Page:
Seven islands with different faces

introduction to the route

The proposed educational path rediscovers the beauty of the Aeolian Islands through an uncommon point of view, namely that of the magnificence of the peculiarities of each island.
We then retraced the places that made the islands of Vulcano, Lipari, Salina, Filicudi, Alicudi, Panarea and Stromboli famous, but looking at them from another point of view, in order to identify even those places full of magic yet to be discovered.
The Aeolian Islands are known throughout the world because they represent a real volcanological heritage for all of humanity. It is in fact one of the very few cases in the world in which volcanic activity, combined with the erosive action of the wind and the sea, has created islands with very different faces and colors, so much so that in 2000 they were included in the World Heritage UNESCO List. Not surprisingly, the Aeolian Islands are the place where volcanology was born, understood as the science of observing volcanoes. Even before Magna Graecia, which brought the Aeolian Islands to its splendor, the “natural lighthouse” represented by the continuous eruptions of the island of Stromboli was known throughout the Mediterranean.
The leitmotif of the route is to rediscover the peculiarity of each island, from a geological and volcanological point of view, to tell the long presence of man in the archipelago and how it has also led to uses, customs and traditions different from a island to another.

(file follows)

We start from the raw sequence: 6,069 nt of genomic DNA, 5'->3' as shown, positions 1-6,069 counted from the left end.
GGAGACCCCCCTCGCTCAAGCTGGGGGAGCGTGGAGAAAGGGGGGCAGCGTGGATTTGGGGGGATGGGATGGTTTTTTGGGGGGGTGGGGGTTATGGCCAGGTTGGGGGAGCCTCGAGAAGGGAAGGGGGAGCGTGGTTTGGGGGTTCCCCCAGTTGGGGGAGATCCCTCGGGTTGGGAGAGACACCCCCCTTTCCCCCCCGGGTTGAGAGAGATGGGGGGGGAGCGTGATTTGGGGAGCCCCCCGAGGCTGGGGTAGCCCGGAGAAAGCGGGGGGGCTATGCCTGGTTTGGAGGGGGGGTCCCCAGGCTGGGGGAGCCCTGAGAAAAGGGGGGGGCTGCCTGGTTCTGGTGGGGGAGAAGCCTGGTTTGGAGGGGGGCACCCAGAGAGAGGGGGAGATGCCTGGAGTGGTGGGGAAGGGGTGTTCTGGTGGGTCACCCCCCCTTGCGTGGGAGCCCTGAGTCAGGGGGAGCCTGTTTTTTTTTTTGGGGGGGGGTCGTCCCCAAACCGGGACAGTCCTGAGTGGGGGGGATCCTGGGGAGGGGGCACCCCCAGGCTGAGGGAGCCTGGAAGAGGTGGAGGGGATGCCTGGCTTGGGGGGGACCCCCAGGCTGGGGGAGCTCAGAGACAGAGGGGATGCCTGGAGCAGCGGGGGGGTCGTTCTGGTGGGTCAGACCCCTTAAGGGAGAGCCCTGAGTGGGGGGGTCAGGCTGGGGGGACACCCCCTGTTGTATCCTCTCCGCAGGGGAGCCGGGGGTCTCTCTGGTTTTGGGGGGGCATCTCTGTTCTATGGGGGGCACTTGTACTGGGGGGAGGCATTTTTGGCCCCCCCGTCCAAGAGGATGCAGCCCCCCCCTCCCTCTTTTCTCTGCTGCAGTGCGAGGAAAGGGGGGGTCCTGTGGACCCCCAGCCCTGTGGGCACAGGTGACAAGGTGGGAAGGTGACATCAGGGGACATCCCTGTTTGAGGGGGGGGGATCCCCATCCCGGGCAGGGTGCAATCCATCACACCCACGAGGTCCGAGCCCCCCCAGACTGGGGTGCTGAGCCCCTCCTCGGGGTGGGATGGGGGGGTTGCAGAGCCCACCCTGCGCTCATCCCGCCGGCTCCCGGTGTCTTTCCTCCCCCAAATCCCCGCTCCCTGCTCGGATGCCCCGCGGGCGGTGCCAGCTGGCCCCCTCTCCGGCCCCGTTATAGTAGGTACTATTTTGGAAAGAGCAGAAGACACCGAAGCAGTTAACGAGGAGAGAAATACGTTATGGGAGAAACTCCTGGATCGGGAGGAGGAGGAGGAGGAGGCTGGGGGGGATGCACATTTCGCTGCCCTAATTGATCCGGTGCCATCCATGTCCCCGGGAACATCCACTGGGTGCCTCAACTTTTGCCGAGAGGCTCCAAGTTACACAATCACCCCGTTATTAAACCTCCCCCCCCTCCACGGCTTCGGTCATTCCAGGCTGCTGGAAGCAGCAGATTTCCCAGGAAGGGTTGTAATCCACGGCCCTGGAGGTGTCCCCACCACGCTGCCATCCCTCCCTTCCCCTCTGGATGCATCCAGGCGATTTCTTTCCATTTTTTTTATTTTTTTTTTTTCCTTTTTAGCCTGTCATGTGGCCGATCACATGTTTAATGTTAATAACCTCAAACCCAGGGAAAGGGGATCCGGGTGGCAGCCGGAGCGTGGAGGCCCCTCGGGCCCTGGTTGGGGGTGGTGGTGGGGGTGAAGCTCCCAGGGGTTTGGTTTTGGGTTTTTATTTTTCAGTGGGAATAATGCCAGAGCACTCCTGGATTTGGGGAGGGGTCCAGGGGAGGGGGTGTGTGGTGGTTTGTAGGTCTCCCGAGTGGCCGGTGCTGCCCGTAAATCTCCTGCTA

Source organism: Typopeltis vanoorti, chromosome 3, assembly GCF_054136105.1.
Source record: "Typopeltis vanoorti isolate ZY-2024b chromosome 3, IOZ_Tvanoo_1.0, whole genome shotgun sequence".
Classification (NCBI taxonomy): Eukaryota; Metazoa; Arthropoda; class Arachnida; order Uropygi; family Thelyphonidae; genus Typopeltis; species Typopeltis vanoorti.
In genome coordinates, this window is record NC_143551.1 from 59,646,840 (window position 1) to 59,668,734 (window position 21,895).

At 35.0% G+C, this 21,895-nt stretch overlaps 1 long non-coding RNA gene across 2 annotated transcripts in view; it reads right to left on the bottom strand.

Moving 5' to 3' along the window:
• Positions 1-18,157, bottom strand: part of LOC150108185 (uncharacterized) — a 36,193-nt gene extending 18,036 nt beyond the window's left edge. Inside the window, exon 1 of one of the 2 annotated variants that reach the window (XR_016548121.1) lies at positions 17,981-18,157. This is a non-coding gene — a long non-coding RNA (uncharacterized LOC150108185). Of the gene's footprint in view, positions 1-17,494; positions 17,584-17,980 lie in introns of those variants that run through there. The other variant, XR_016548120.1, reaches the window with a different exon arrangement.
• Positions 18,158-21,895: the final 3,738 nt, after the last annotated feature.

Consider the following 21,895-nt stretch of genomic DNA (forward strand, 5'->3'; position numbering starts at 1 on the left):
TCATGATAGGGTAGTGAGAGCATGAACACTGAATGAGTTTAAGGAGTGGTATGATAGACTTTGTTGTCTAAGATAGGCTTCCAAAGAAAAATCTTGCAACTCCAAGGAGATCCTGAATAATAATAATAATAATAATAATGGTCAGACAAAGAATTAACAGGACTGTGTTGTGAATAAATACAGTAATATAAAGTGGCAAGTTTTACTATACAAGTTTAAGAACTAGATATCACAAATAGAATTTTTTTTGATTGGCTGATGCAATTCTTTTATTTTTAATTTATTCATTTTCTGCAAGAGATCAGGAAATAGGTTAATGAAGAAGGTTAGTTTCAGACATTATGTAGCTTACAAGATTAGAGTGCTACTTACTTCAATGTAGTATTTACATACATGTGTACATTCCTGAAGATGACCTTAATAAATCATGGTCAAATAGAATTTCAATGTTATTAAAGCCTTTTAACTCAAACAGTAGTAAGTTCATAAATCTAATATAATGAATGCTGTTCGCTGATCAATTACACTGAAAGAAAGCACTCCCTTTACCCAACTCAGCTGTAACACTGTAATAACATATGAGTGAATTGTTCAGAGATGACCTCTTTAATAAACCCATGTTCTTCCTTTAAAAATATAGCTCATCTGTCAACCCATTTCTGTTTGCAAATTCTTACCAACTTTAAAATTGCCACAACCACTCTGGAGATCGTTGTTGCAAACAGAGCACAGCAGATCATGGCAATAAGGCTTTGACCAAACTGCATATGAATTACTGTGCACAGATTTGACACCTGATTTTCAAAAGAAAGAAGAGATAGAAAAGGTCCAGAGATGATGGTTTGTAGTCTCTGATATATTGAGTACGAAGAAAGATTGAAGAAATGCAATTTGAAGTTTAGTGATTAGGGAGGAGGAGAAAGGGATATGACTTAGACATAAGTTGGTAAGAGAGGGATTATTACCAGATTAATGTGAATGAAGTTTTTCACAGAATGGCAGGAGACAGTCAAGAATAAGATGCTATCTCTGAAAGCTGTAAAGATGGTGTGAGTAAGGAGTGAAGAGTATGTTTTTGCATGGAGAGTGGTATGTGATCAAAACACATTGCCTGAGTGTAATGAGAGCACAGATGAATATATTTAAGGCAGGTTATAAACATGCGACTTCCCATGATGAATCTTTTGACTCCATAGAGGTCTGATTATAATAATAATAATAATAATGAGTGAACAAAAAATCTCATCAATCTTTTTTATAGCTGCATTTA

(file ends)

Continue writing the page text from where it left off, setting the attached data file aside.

We will then pass from the smell of sulfur and the continuous hydrothermal activity of Vulcano, the only island where there are livestock and pastoralism, to the imperious history of Lipari, the hub of trade in the Mediterranean for several centuries and which has always boasted its own cultural independence. The naturalistic beauties of Salina, already praised since Homer’s Odyssey, will merge with the knowledge of the cultivation of the caper and malvasìa.
The still original and wild flavor of Filicudi and Alicudi, on the other hand, is the opposite of the small island of Panarea, to be considered as an architectural jewel.
Finally, Stromboli, the only island in the world where you can observe continuous eruptions from a terrace located above the crater. Therefore, the emotions and suggestions addressed to visitors can be numerous and strong.


Lipari at the centre of Mediterranean history

Where do Vulcano’s gases come from?

The prehistoric village of Cala Junco

The Sciara del Fuoco

The fumaroles of the port of Vulcano

The hidden part of the Aeolian Islands

The Cathedral of Lipari and the Norman Cloister of the Benedictine Monastery

Filicudi: small island, big history

Lipari, where history intertwines with volcanoes to create archaeology

The salt lake of Lingua

Salina, the green island with twin mountains

Panarea, the island of Stacks

Seven islands, dozens of volcanoes

The senses tell Alicudi

Stromboli, the volcano that breathes

At the heart of trade in history

Alicudi, where time has stood still

The summit craters

The Stacks of Panarea

The pure white of the pumice quarries

The senses tell The prehistoric village of Cala Junco

Vulcano, the most famous volcano in the world

Myths and legends about volcanoes

The senses tell The summit craters

The malleability of Vulcano’s mud

The senses tell The Stacks of Panarea

Lipari Castle, “fused” with lava

Pollara, between poetry and beauty

The senses tell the Lipari Castle

The senses tell The Gran Cratere of the Fossa

The polis of the living and the necropolis of the dead

The ancient production of salt

The Aeolian Islands, where volcanoes were first studied

Seven islands with different faces

Filicudi, a submerged paradise

The Gran Cratere of the Fossa

The Village of Capo Graziano

The senses tell the port of Vulcano

Wine, oil and capers, masterpieces of nature and launching pad of the Aeolian economy